Hoping for a spring out of lockdown, Lee Bye, chef patron at Tuddenham Mill, has his eyes set on one rather delicious ingredient
Now there’s a thought. . .
We never even scratched the surface of spring in the restaurant last year, missing out on an entire season of delicate ingredients.
The first of the ramsons, early and late varieties of brassica, mallow, black mustard leaf and the famous Tilbrook’s asparagus. . . Ask a cook, they will tell you the importance of cooking within the seasons and the importance of keeping your ingredients the best of British. All fingers are crossed we have our knives back on our boards again this spring.
Every year in the restaurant a natural stick of rock always finds its way to the back door of the kitchen. The unrivalled Yorkshire forced rhubarb, ‘tricked’ into an early spring.
In cathedral style lit sheds across Yorkshire, bulbs pop under candles acting for photosynthesis and stems tower and creak with forced growing pains, it is such an unusual almost mythical way to grow something which is used to the rough and tough of its Siberian beginnings. Love and labour play a huge part in fulfilling its growth, but surely that is the cost to anything worth its rewards and results.
Forced Yorkshire rhubarb, slender and tender it needs no introduction on the menu at the mill where this time of year we would always serve it up with a gamey mallard, or a starter of oily mackerel tartare, or simply as a fool with local honey, whisky and toasted oats.
With the much celebrated Burns Night passing us by in the culinary calendar I wanted to share a little recipe we do at the restaurant with a nod to ‘Rabbie’ Burns and the ‘King of Scottish desserts’. . . the cranachan.
Traditionally celebrated and eaten during the harvest season of Scottish summer raspberries.
This cranachan dish is simple and delicious and will give the wonderful forced rhubarb a chance to showcase itself in a new glory.
This year the 25th January was not only the night we celebrated Robert Burns.
It was also a very special evening for another proud Scotsman. The jewel in the Bury St Edmunds crown, Justin Sharpe of Pea Porridge restaurant, who for years has dedicated himself tirelessly to his craft, shackled to his stove giving us all memories of original and rugged flavours and always, always, always cooking right from his heart.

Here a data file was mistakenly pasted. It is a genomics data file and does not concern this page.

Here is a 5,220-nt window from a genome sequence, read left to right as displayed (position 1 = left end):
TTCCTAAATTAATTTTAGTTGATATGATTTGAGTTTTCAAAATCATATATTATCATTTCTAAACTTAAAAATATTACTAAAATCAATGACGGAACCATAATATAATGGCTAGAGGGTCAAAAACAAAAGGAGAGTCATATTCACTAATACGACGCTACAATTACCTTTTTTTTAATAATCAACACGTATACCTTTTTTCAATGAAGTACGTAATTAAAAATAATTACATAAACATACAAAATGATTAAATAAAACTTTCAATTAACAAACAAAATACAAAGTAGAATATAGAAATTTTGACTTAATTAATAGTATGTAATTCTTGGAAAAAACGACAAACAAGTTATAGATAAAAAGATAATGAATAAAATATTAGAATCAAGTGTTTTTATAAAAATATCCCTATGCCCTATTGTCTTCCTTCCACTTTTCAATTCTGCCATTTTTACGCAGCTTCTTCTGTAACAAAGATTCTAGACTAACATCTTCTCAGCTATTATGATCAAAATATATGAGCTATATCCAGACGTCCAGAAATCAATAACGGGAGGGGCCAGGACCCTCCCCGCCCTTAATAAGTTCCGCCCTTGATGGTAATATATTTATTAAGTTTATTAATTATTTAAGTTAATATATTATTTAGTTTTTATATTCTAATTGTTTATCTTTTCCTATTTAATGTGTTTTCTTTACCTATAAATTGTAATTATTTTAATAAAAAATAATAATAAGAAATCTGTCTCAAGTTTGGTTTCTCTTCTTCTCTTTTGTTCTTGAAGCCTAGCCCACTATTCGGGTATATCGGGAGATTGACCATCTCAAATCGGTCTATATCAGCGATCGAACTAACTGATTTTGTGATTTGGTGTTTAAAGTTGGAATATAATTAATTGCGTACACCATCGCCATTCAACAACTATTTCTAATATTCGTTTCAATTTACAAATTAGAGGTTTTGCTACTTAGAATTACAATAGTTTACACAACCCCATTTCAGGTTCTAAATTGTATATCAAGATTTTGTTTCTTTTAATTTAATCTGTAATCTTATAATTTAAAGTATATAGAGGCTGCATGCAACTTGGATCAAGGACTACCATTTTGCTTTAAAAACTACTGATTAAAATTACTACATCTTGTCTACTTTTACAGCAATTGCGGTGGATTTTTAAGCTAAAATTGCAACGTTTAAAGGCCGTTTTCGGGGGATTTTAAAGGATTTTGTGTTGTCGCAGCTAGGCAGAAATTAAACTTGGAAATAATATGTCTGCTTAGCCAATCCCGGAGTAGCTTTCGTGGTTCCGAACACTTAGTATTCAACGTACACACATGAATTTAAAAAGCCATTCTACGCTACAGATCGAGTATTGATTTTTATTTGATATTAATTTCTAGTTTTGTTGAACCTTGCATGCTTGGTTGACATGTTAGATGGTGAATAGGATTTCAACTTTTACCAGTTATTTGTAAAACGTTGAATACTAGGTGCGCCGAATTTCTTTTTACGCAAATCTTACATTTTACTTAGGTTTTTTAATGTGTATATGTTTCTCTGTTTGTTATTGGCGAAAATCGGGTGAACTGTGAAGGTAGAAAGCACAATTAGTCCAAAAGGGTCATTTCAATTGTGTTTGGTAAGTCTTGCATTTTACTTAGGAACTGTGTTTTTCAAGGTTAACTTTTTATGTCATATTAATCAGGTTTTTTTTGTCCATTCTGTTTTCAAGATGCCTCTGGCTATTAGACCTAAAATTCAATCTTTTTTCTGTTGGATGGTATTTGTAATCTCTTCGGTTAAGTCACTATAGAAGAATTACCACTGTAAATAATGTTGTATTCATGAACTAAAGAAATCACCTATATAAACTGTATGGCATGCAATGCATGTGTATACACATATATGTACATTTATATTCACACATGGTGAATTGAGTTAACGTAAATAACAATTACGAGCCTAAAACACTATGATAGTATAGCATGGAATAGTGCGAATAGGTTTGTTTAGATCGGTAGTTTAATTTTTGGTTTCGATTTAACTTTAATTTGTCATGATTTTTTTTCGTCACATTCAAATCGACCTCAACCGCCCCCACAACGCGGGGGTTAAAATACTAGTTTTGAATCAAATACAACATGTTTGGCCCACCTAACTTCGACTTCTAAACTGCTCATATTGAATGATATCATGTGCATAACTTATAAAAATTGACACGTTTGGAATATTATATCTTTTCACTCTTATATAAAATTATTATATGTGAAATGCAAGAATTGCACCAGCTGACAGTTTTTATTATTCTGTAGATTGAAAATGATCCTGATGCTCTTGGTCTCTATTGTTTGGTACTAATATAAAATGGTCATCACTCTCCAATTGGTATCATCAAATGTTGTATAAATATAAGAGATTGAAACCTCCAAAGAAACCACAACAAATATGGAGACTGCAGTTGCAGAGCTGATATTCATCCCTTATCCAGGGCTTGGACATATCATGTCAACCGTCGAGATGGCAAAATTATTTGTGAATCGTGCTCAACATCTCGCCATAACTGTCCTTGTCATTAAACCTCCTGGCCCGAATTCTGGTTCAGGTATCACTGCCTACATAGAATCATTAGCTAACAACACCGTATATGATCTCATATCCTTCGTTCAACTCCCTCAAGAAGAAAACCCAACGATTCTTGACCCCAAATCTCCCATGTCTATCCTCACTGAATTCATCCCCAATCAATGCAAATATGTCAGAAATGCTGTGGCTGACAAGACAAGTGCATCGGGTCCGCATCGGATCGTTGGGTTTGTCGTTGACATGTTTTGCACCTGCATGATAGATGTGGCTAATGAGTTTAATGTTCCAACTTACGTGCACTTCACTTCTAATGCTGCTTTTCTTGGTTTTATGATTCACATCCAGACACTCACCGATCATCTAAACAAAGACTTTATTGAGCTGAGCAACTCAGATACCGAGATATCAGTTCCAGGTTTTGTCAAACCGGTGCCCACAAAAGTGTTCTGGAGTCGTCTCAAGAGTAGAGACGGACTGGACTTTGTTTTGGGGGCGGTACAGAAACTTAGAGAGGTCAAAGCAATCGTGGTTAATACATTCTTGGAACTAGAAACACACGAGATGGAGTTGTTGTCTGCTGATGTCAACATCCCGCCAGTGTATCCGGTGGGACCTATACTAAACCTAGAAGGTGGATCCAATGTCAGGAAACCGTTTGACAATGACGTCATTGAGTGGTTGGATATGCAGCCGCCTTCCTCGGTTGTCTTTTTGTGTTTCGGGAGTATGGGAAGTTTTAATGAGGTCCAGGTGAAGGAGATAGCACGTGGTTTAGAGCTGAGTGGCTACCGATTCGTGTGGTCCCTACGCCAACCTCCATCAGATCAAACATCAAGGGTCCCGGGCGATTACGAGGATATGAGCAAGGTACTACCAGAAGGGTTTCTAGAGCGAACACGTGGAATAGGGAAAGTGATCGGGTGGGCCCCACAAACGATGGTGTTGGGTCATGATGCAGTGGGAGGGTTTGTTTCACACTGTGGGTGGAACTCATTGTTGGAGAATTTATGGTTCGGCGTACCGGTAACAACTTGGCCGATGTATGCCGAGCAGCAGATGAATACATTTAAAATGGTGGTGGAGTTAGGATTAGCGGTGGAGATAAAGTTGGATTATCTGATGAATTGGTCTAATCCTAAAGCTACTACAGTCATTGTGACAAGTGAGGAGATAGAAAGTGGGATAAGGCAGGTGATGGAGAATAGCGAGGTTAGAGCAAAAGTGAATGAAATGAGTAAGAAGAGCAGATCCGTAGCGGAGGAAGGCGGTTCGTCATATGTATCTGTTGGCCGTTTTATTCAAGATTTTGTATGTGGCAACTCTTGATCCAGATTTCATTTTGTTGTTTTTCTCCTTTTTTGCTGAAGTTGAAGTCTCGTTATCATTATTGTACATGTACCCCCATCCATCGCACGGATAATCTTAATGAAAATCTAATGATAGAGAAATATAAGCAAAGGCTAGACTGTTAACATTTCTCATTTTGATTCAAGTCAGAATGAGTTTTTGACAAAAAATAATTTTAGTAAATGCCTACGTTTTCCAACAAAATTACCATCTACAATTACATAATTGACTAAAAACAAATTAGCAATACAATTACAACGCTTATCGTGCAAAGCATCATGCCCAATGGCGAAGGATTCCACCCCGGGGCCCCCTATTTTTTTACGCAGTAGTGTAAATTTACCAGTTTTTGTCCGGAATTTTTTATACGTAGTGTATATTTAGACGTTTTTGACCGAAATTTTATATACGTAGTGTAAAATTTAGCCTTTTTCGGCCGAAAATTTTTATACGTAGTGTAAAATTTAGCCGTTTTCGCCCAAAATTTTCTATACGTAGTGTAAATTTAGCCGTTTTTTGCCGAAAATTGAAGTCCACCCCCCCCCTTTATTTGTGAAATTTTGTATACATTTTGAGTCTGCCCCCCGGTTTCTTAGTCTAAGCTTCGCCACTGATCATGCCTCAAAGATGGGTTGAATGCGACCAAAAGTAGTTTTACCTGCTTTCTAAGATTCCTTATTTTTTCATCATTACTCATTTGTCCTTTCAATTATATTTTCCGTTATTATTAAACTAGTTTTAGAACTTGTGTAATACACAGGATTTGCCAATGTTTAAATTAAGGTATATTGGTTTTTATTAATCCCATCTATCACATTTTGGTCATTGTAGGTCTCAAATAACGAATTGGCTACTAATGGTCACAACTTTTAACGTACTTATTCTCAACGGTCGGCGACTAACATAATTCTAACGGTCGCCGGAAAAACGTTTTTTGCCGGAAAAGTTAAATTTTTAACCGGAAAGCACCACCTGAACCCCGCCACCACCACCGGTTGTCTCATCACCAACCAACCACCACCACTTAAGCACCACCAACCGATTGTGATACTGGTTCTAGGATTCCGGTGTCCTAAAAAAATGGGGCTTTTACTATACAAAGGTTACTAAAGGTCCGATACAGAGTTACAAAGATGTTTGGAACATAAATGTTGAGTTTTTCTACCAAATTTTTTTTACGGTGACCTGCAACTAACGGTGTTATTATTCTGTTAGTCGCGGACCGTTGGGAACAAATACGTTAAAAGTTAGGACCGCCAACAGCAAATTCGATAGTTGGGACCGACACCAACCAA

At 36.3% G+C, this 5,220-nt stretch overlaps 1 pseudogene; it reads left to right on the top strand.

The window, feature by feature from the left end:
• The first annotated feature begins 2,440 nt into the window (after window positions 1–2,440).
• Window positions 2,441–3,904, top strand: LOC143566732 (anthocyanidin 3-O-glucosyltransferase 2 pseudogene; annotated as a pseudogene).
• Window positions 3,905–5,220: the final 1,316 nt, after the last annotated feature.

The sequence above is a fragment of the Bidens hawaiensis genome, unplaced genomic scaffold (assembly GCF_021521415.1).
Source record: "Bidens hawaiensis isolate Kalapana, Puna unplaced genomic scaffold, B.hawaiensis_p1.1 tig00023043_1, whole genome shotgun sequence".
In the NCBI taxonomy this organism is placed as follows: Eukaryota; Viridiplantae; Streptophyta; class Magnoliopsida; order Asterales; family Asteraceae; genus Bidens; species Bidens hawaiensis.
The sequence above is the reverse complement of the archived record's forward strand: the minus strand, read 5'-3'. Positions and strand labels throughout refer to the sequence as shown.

The much loved bistro went through the culinary ceiling putting a star in the Suffolk sky on Burns night. Very fitting for a chef and gentleman who I have been lucky to share special culinary moments (from what I can remember) across three messy days in Barcelona. I can still taste the 3am Crème Catalan in Tapas 24 and the venison heart for breakfast. It is safe to say Barcelona knew we had been in town!
Bravo to Karine and Pascal of Maison Bleue on your prestigious Michelin sommelier award.
Two true industry titans whose love, genuine charm, and dedication for the industry is truly infectious.
Suffolk sure is singing from the top of her voice.
400ml double cream
2-3 tablespoons Glenlivet Scottish whisky
60 grams toasted porridge oats
3 tablespoons wild honey (I use the honey here in Tuddenham)
The rhubarb compote
Slice the rhubarb as thin as possible with a sharp knife. Place in a heavy bottomed pan with the sugar and mix well. Place on a medium to high heat until the sugar dissolves stirring well. Once the sugar has dissolved, place a lid on the pan so it is air tight and cook quickly until the rhubarb has all broken down. Be careful not to catch the rhubarb on the bottom of the pan. We are not looking to caramelize the rhubarb, just soften it and retain all the flavour by cooking it fast. Once cooked, spread over a chilled tray and place in the fridge straight away to enable the cooking process to slow right down. This will be ready after about an hour.
While this is cooling it gives you time to make the fool part of the cranachan. Whip the cream in a chilled mixing bowl just so it starts to fall off the whisk. Be careful not to over work the cream as it will be too stiff and any ingredients that are folded in will cause the mixture to become grainy. Once the cream is the correct consistency, fold in the whisky, the honey and two thirds of the toasted oats. Taste and texture are huge players in this elegant, timely dessert.
When the rhubarb is ready, gently spoon a healthy amount over the cream mixture and finish with the remaining toasted oats. Taste throughout the whole process for sweetness – rhubarb can catch you off guard sometimes, so it’s really important you taste, taste, taste.
Lee Bye is chef patron of Tuddenham Mill, High Street, Tuddenham IP28 6SQ
Call 01638 713552